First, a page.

Allegations against a Lionsgate employee have surfaced after a former lawyer at the studio came forward to accuse her former boss of sexual harassment. Former executive vice president of legal affairs at Lionsgate Wendy Jaffe says she endured longstanding abuse at the hands of her boss, general counsel Wayne Levin.
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Jaffe said she once viewed her powerful boss as a father figure until he demanded she becomes his slave and allegedly subjected her to sexual harassment. Jaffe claims she didn't come forward for years because she was afraid of losing her job and ultimately her career in the industry. In an interview with The Associated Press on Tuesday, Jaffe said: "I remember feeling like my head was spinning, and I’m sort of outside myself and I immediately went to the mode of spinning plates."
"I started to question: 'How could this be happening? What did I do to make him think this was going to be OK?'" Jaffe said as she added her voice to the growing #MeToo movement that exploded last October. "And if I embarrass him, I’m in trouble. My career is over." The #MeToo movement started as a social justice movement and somewhere along the line morphed into a witchhunt that feminists used as a vehicle in their were against the so-called "patriarchy."
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If the abuse Jaffe alleges occurred was so serious, why did she wait so long to report it? If Levin is indeed guilty of the sexual misconduct he is accused of, then it would be difficult for employers to discriminate against her simply because she came forward to expose inappropriate conduct. One thing the #MeToo movement has forgotten is in America; you are innocent until proven guilty.
Jaffe finally decided to complain about Levin at the same time she left the company in 2016 and claims her departure led to top executives making false statements about her to prevent her from getting work. She also claims her fully vested stock options she was entitled to suddenly disappeared from her account. Jaffe's attorneys claimed the disparaging statements against her constituted a violation of a $2.5 million settlement paid in December 2016 that required Lionsgate to keep quiet about the reasons for her departure.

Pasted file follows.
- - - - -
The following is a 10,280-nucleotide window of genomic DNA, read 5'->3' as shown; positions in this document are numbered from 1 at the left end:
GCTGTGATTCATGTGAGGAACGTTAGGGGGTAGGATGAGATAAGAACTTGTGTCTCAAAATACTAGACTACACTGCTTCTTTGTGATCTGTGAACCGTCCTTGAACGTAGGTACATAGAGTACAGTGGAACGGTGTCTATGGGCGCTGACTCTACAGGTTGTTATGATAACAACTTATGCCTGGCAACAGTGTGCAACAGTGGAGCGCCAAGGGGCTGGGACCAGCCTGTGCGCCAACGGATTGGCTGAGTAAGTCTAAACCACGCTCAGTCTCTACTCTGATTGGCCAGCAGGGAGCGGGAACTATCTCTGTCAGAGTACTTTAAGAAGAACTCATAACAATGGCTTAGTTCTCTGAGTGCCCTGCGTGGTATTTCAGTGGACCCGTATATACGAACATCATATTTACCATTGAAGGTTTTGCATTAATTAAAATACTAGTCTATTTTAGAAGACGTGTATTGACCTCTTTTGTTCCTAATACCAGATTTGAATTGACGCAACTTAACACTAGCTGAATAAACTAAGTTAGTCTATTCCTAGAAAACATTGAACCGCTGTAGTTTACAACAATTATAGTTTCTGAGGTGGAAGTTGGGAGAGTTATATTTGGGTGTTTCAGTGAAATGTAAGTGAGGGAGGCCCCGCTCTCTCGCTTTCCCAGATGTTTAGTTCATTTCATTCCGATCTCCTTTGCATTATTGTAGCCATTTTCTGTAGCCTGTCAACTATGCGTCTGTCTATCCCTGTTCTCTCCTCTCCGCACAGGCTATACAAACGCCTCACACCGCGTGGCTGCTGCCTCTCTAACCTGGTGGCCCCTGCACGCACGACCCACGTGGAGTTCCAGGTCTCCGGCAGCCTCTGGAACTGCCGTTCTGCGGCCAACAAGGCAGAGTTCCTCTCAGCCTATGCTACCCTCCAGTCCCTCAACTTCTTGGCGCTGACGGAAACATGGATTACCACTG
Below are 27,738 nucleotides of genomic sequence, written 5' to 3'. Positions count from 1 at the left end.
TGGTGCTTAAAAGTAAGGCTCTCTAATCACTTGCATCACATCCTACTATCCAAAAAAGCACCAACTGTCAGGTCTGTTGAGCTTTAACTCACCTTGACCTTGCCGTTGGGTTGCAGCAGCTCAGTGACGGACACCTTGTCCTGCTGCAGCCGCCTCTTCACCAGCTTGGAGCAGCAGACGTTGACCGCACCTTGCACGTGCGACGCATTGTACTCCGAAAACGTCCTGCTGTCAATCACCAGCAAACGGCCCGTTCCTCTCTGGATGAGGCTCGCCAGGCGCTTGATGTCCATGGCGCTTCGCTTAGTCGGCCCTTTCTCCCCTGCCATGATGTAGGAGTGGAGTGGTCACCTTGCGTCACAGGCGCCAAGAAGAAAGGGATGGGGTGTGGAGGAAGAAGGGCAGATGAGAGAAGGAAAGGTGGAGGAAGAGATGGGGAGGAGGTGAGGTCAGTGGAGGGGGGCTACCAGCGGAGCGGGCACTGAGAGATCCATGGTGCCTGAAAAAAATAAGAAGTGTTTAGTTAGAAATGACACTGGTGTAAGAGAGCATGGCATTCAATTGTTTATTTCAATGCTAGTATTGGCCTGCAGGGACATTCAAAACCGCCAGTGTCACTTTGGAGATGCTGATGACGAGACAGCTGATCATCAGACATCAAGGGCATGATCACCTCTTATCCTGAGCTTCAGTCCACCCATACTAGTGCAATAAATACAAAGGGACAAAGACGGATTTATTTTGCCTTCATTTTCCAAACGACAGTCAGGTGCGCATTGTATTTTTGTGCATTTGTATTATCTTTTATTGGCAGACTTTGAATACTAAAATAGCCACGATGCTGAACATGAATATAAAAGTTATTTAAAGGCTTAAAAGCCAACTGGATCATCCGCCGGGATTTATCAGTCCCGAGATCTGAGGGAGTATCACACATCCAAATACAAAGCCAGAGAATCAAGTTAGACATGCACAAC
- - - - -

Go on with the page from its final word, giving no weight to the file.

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Levin left Lionsgate in November 2017 citing his departure was "for health and personal reasons" in a regulatory filing. The studio said in a statement, "We are committed to a safe, respectful and tolerant environment for all of our employees." Among Jaffe's accusations are claims that Levin started flirting with her and introducing sexual innuendo into their conversations. Jaffe alleges the harassment culminated into physical assaults around 2002. One night while working late in the office Jaffe claims Levin led her into a walk-in closet and said: "he wanted me to be his slave and he wanted me on my knees to crawl to him." The abuse stopped in 2003, but Jaffe says that Levin started increasing her workload to the point it caused her "cardiac distress."
"When you’re the head of the legal department, you’re supposed to set the tone for what is ethical, what is responsible and what is lawful," she said. "When you don’t, when you flagrantly choose not to, that sends a message." In the meantime, it seems the trend of bringing up decades-old misconduct won't be ending anytime soon.
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